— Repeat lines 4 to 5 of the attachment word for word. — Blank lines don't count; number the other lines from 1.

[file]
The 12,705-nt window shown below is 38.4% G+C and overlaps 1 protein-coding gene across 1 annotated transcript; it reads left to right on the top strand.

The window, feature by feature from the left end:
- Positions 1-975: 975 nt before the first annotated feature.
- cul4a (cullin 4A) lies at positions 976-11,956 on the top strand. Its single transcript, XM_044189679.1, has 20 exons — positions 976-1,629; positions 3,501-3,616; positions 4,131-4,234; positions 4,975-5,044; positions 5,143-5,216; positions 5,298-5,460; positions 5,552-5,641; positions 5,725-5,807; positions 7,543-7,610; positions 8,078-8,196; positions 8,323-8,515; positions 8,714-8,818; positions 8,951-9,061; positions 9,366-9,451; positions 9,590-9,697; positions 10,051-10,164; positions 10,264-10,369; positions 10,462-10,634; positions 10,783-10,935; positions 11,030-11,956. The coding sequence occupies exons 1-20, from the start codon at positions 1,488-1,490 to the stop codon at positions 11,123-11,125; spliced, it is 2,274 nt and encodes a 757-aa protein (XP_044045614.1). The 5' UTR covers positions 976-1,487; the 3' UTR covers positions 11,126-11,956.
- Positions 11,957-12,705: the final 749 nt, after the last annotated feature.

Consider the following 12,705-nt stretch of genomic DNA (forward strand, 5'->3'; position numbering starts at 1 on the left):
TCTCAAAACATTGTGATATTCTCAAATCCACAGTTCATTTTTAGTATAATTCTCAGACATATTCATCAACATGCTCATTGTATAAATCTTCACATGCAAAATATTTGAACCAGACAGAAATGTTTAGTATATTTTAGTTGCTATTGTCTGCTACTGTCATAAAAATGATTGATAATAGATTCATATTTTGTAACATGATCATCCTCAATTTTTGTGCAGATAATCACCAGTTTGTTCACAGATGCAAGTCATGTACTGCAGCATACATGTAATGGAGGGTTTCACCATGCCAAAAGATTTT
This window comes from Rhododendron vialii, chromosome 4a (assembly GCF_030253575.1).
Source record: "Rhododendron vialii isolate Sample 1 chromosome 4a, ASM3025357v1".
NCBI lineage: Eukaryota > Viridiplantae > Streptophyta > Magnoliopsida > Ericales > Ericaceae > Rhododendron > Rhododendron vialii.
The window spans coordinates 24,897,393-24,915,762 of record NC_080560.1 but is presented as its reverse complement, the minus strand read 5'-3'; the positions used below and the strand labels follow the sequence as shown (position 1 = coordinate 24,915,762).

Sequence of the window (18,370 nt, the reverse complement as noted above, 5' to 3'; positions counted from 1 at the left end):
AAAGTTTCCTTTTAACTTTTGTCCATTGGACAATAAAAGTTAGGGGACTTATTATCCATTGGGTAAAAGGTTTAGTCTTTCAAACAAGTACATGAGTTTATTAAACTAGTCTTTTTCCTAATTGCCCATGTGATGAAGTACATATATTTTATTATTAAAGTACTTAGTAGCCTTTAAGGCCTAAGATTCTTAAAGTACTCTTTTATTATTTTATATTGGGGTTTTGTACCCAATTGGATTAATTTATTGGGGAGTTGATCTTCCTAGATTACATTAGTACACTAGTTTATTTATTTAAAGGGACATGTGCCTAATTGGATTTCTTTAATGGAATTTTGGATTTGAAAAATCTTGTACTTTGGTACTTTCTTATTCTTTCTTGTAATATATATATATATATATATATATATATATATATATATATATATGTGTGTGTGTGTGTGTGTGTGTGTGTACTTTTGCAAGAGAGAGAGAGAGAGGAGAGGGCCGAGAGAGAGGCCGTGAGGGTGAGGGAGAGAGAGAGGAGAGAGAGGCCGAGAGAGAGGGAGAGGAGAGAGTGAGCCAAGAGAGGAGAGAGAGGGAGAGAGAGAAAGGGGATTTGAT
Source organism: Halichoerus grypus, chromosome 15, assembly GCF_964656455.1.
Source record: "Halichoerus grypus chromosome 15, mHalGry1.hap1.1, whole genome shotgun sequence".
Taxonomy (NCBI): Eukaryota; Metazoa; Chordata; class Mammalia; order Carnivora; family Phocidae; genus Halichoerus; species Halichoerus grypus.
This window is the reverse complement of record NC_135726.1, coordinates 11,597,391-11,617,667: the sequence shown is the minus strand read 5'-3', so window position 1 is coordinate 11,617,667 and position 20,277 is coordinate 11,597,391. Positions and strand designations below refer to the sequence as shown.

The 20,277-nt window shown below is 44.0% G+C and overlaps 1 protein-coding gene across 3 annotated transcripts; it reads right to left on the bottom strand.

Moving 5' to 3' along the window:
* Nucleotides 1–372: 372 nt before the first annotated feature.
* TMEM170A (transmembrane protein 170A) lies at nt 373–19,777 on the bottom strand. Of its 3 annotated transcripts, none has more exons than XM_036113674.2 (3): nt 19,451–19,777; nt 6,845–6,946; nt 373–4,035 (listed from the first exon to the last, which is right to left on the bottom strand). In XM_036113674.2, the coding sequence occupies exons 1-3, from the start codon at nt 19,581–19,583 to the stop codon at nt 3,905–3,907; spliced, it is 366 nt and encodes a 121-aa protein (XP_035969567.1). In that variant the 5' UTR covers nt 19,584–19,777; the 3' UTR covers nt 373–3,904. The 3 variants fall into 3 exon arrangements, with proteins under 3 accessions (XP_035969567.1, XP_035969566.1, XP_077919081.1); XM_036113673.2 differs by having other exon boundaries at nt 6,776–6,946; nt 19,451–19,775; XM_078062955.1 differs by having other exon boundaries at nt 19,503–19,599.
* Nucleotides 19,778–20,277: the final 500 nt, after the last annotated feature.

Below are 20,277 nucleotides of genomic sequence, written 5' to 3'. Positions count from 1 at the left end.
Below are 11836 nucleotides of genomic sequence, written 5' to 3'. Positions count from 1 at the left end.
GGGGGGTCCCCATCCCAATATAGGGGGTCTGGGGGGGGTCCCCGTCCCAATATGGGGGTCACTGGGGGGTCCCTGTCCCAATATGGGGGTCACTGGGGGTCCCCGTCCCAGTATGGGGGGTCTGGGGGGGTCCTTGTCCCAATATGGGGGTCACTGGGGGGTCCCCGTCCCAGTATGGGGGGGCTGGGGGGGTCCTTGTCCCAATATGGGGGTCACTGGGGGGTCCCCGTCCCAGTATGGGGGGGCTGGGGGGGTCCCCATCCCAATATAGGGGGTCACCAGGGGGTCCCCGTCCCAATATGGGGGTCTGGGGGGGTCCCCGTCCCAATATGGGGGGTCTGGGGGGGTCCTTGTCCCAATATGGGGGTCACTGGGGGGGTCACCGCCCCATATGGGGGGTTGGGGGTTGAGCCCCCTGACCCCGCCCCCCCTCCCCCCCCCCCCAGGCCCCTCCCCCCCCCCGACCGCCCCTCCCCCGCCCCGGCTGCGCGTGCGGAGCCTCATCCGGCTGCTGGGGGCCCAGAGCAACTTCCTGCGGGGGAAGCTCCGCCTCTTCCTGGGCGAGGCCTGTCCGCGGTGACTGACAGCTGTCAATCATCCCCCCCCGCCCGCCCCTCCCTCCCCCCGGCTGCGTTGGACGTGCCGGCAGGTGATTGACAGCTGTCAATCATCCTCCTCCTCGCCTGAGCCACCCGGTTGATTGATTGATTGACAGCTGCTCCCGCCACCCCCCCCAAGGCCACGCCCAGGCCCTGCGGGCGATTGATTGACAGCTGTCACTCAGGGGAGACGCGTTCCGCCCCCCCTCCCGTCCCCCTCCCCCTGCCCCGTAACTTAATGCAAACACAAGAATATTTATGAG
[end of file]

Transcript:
- cul4a (cullin 4A) lies at positions 976-11,956 on the top strand. Its single transcript, XM_044189679.1, has 20 exons — positions 976-1,629; positions 3,501-3,616; positions 4,131-4,234; positions 4,975-5,044; positions 5,143-5,216; positions 5,298-5,460; positions 5,552-5,641; positions 5,725-5,807; positions 7,543-7,610; positions 8,078-8,196; positions 8,323-8,515; positions 8,714-8,818; positions 8,951-9,061; positions 9,366-9,451; positions 9,590-9,697; positions 10,051-10,164; positions 10,264-10,369; positions 10,462-10,634; positions 10,783-10,935; positions 11,030-11,956. The coding sequence occupies exons 1-20, from the start codon at positions 1,488-1,490 to the stop codon at positions 11,123-11,125; spliced, it is 2,274 nt and encodes a 757-aa protein (XP_044045614.1). The 5' UTR covers positions 976-1,487; the 3' UTR covers positions 11,126-11,956.
- Positions 11,957-12,705: the final 749 nt, after the last annotated feature.